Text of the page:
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24 December 2020


How Do I Tell if My Dog Likes Their Food?

As a pet parent, you probably worry a lot about your pup. When it comes to food and nutrition, you probably worry most about whether or not you are feeding your dog enough and if your pup is at a healthy weight. Have you ever wondered if your pup actually enjoys what they eat? We […]

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As a pet parent, you probably worry a lot about your pup. When it comes to food and nutrition, you probably worry most about whether or not you are feeding your dog enough and if your pup is at a healthy weight.

Have you ever wondered if your pup actually enjoys what they eat? We asked experts how to tell if your pup is enjoying their meals. We also provide a few suggestions to keep things interesting and delicious!

How can I tell if my pup likes what they eat?

“Most dogs like a variety of flavors and readily accept new foods, but some dogs do seem to have preferences. What a puppy is exposed to early on in life may play a role in what he will like later.” Says Dr. Jennifer Coates.

It is important to remember that dogs have one-sixth as many taste buds as humans do, but they have much more powerful senses of smell. This means that the smell of their food might be more important than the actual taste when your pup is deciding if they like something or not.

If you have ever attended a puppy kindergarten class, the teacher may have suggested you bring high value treats with you for the lesson. The suggested high-value treats are usually soft and smelly like hotdogs, cheese, lunch meat, or training treats made of various proteins like chicken, salmon or peanut butter. The theory is that the more your pup wants what you have, the more they will focus on learning what you’re asking in order to get the treat.

Since you can’t feed your pup high-value treats in place of meals, you want to figure out what kind of foods your pup likes. Some might prefer fish or chicken-based meals and others crave beef! But how do you know? You can allow your pup to try a few foods and pay attention to their level of excitement about eating. Some pups are picky and others will eat just about anything so it might be hard to know exactly what your dog’s favorite flavor is.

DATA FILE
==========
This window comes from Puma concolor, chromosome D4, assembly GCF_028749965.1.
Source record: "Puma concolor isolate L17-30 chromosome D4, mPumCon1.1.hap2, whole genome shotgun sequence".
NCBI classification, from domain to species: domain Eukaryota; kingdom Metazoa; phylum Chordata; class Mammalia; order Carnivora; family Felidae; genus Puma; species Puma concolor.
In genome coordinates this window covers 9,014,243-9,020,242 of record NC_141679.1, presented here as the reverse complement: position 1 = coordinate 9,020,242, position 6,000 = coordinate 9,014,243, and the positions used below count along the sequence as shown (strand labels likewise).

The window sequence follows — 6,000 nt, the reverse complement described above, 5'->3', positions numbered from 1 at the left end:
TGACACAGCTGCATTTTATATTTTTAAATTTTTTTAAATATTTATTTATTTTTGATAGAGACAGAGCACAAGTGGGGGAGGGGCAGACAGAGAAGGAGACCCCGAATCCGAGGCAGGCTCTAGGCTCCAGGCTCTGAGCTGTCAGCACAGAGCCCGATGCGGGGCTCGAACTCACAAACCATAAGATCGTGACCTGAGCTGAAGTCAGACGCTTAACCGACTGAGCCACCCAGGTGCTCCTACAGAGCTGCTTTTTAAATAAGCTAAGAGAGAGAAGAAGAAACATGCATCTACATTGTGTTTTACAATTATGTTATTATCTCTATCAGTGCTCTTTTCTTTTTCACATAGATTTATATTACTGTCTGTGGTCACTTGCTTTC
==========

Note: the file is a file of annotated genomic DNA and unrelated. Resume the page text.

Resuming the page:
Look at your pup’s body language for cues

Since your dog can’t tell you exactly what they like, you can look at their body language for some solid cues. If your pup runs to their dish, takes a sniff of their food and begins eating right away, chances are they like it! If your pup takes a sniff and turns away, that is probably a good sign that they aren’t particularly interested in that dish.

When eating pay attention to how your pup eats. If they eat quickly, it usually means they think their food is delicious. Pups who raise their head regularly may not be enjoying what your are feeding. If your pup keeps their head in the bowl for the duration of their meal and finishes all of the food you’ve offered that is another good sign that they enjoyed their meal.

You can also watch your pup after eating. Lip licking, not fidgeting and falling asleep are also signs of a meal that was much enjoyed.


Why does my dog refuse certain dog foods?

If your dog is turning up their nose at their dog food. You might need to do a little investigating to figure out why.